叙利亚影史上最著名也是最具争议性的一部纪录片，由毫不妥协的叙利亚导演Omar Amiralay拍摄，也是他的代表作。影片被禁至今，奥马尔流亡海外直到30年后才得以回国拍摄他的第二部作品。本片获1976年柏林国际影展新电影论坛Otto Dibelius奖。
The first documentary to present an unabashed critique of the impact of the Syrian government's agricultural and land reforms, Everyday Life in a Syrian Village delivers a powerful jab at the state's conceit of redressing social and economic inequities. Interviews with farmers, health workers and a police officer contrast the peasants' regard for the state with the mindset of state representatives toward those peasants. Sa'adallah Wannus, a prominent Syrian playwright and essayist collaborated with documentary pioneer Amiralay on the project. The film remains banned in Syria. The original print has been restored and digitized very recently, and subtitled in English especially for this program.
Director Omar Amiralay was born in Damascus in 1944 to the son of a high-ranking officer in the Ottoman military and a Lebanese mother, Omar Amiralay headed to Paris in 1965 to pursue studies in drama and theater at the Théatre des Nations. Gradually he began to lean towards cinema and enrolled at the Institut des Hautes Etudes Cinematographiques, or IDHEC (now known as FEMIS) in 1967. He was deeply suspicious of fiction cinema, and after a year at the institute began to question whether film was really his vocation. When the 1968 student revolt erupted, Amiralay joined the hordes of protestors, and began to film. His fate was sealed; he never returned to the IDHEC and instead began to make documentary films.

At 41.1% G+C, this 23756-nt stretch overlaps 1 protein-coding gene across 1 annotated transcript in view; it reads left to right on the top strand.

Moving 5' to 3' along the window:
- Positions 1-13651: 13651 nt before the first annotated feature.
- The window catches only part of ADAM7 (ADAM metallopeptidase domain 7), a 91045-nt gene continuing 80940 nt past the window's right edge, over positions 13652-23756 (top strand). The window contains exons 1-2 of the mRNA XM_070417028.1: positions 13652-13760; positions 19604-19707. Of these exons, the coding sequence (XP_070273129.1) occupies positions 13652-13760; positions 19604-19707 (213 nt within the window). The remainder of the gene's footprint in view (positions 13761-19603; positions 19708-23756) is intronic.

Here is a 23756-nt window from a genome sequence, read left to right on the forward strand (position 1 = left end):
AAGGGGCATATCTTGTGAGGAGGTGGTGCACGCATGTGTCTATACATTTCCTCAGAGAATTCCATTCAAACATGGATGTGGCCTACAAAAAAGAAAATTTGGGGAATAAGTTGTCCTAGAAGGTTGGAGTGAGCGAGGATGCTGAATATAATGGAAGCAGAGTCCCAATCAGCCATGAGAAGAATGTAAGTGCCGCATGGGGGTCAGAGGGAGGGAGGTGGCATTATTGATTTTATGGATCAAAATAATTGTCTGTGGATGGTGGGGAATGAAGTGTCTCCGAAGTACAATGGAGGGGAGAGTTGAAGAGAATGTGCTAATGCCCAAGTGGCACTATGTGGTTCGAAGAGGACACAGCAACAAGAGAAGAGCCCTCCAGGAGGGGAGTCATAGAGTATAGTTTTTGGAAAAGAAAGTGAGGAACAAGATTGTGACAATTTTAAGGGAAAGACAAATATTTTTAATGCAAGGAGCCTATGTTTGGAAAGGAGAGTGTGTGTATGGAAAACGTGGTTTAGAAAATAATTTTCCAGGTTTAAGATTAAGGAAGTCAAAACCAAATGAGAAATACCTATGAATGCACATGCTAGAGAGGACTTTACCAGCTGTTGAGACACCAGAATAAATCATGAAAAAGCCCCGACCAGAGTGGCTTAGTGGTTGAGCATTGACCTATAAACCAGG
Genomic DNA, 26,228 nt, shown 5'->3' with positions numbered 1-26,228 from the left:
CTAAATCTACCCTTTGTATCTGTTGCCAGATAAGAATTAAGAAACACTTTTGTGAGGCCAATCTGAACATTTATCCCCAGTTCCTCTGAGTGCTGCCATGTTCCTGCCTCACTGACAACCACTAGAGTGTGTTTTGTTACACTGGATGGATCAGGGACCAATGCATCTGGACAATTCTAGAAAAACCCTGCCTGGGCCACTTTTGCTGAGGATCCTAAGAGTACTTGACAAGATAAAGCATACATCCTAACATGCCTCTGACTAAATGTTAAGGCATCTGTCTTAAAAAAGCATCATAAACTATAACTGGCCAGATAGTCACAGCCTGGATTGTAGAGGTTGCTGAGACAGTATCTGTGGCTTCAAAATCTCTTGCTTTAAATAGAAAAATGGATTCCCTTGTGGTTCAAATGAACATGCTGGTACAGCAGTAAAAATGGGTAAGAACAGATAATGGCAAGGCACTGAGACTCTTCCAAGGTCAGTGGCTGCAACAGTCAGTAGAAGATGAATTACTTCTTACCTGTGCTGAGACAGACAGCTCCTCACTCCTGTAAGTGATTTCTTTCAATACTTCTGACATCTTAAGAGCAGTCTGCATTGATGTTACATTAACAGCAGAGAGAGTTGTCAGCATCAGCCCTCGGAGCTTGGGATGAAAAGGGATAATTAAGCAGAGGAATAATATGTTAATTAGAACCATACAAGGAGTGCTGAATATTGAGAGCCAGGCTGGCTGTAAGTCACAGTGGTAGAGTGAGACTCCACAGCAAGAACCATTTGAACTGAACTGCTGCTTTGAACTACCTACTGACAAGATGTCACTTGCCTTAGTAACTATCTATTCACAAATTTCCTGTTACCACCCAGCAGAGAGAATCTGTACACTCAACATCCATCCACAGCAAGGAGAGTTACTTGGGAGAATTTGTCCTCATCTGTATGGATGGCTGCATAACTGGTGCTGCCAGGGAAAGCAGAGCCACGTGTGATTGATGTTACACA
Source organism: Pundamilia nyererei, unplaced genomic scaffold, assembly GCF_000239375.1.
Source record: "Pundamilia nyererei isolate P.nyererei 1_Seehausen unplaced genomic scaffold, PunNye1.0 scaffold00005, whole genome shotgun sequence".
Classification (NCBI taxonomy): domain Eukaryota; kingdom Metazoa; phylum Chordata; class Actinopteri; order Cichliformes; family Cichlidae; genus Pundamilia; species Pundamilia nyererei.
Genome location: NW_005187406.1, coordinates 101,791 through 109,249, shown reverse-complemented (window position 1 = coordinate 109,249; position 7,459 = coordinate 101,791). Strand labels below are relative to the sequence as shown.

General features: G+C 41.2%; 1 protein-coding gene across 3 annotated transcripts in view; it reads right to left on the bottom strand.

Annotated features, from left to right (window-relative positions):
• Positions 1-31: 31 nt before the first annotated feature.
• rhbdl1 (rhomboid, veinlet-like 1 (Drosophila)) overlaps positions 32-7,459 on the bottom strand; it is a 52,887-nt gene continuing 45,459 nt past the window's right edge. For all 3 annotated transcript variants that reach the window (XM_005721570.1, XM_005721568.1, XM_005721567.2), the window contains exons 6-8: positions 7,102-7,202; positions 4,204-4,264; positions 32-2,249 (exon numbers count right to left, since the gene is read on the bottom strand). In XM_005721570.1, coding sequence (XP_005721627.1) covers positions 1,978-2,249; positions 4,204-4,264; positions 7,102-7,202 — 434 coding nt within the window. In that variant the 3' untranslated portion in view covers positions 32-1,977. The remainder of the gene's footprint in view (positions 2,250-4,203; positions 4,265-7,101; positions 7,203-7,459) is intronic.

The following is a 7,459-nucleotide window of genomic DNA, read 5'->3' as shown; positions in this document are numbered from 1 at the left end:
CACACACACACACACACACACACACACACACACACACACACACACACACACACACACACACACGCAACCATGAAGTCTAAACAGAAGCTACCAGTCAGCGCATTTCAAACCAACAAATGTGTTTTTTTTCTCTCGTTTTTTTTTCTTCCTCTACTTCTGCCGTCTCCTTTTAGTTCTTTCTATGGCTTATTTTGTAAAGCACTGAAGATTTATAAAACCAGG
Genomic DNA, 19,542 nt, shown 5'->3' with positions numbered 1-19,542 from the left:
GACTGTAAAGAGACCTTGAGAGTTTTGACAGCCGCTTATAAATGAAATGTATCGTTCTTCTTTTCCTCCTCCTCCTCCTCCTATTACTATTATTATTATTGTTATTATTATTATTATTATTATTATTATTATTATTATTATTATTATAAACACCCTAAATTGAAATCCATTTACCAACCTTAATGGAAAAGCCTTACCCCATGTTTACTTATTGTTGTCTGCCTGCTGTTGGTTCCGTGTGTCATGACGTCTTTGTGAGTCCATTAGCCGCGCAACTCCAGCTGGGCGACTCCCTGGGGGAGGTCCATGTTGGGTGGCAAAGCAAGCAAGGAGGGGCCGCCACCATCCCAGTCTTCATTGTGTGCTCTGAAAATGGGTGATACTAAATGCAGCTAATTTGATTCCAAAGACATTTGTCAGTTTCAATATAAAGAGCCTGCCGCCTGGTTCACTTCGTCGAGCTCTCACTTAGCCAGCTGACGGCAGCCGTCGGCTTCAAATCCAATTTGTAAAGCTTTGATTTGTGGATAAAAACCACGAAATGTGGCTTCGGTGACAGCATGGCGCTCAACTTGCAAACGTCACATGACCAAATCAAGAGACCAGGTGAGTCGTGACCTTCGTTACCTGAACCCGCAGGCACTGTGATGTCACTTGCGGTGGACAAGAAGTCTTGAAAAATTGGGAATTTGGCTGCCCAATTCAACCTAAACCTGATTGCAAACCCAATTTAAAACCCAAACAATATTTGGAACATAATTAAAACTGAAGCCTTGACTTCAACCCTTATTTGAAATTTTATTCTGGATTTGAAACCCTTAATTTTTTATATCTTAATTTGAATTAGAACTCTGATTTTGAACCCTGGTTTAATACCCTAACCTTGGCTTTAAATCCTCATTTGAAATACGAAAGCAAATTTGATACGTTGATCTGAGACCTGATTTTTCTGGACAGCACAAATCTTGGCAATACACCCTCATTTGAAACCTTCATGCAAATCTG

He returned to Damascus eager to instigate a new documentary cinema. His best-known documentary film, conceived with Sa'adallah Wannus, one of Syria's most celebrated modernist playwrights and essayists, was radically different. Titled al-Hayat al-Yaomiyyah fi Qarya Suriyya (Everyday Life in a Syrian Village, 1974) it was a scathing critique of the government's failure to provide basic amenities to the poor. The film, produced by the General Organization for Cinema, was banned and remains so to this day.
From very early on, Amiralay's films earned a number of awards worldwide, beginning with Leipzig (1971) for Film-Essay on the Euphrates Dam. His cinema has become canon for generations of documentary filmmakers in the Arab world. The most recent edition of the Cinema du Reel festival at Paris' Centre Pompidou dedicated an hommage to his work in March 2006.